Placing the 25-foot-high dome around the five-bedroom, two-bathroom home gave the six-person family protection from strong winds and heavy snow loads, as well as cutting down on heating costs. The geodesic dome, which also covers a garden area, gives the family the necessary greenhouse environment to grow much of their food. Apples, cherries, plums, apricots, kiwis, grapes, cucumbers, tomatoes, herbs, squash, and melons are just some of what they can grow in an area that is without sunlight for three months a year.
The cozy, rustic interior creates a warm, welcoming environment away from the Arctic Circle’s cold climate. And the spectacular views of nature and the Northern Lights certainly provide unique entertainment for the family on cold winter nights. “We love the house; it has a soul of its own and it feels very personal. What surprises us is the fact that we built ourselves anew as we built the house,” Ingrid Hjertefølger told Inhabitat. “The process changed us, shaped us.”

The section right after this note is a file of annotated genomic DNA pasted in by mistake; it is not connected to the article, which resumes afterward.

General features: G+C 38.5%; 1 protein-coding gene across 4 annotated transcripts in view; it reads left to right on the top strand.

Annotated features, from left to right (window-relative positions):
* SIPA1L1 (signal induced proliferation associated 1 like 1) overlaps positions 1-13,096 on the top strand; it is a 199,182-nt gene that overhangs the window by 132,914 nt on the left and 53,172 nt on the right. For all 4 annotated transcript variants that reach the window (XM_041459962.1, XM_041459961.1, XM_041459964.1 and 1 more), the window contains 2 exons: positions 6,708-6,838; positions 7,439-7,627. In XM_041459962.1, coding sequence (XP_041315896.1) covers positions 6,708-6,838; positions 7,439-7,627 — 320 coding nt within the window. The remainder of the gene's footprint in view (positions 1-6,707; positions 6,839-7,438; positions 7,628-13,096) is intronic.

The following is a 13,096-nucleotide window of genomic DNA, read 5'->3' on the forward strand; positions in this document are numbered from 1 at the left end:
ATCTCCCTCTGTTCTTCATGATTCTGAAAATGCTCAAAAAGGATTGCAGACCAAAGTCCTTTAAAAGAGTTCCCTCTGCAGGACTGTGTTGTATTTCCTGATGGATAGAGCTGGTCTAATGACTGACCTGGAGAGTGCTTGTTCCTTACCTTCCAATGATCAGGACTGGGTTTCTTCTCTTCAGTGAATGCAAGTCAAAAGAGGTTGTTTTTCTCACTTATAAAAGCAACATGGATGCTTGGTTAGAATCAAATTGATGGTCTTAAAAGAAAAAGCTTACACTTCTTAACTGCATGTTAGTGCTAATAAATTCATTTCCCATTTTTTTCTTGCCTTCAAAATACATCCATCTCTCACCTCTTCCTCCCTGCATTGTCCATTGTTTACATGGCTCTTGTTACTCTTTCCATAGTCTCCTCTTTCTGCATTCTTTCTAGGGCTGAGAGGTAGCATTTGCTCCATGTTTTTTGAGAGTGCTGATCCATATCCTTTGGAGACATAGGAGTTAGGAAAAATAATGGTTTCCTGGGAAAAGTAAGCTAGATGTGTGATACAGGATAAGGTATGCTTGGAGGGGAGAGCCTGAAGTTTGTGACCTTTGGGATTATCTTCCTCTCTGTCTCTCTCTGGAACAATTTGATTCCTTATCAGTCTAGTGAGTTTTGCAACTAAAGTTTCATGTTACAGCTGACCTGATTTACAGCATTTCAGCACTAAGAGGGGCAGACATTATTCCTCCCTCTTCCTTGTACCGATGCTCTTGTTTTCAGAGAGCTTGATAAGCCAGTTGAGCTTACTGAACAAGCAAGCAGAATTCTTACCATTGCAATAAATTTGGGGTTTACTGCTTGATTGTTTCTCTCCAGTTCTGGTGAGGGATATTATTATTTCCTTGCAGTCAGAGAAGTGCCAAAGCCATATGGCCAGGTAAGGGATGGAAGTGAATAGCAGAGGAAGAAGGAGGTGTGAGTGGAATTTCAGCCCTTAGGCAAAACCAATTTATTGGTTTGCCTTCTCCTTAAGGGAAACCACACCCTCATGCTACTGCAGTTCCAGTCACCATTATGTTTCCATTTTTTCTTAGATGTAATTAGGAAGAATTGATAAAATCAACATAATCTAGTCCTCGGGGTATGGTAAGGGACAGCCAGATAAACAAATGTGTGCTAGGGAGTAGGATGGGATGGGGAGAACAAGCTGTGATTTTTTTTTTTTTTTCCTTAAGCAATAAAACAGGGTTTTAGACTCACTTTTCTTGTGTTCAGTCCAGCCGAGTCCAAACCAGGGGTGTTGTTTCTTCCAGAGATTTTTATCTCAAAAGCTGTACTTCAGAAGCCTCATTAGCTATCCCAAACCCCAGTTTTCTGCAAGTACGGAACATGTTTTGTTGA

After three years of living in The Nature House—built entirely by the family and their friends—they are thriving. “The feeling we get as we walk into this house is something different from walking in to any other house,” Hjertefølger shares. “The atmosphere is unique. The house has a calmness; I can almost hear the stillness. It is hard to explain. But it would have been impossible getting this feeling from a house someone else has planned and built for us, or a house with corners and straight lines.”
Inside a glass dome in Northern Norway, lives a family of five. In the inhospitable Arctic climate the Heart Followers have found their unique way of life. In the garden around the little house, they grow their own food all year round. In this nature friendly shelter, they are protected from all kinds of weather, and lives in harmony with the spectacular surroundings, and the elves in the forest.
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A film by
Tord Theodor Olsen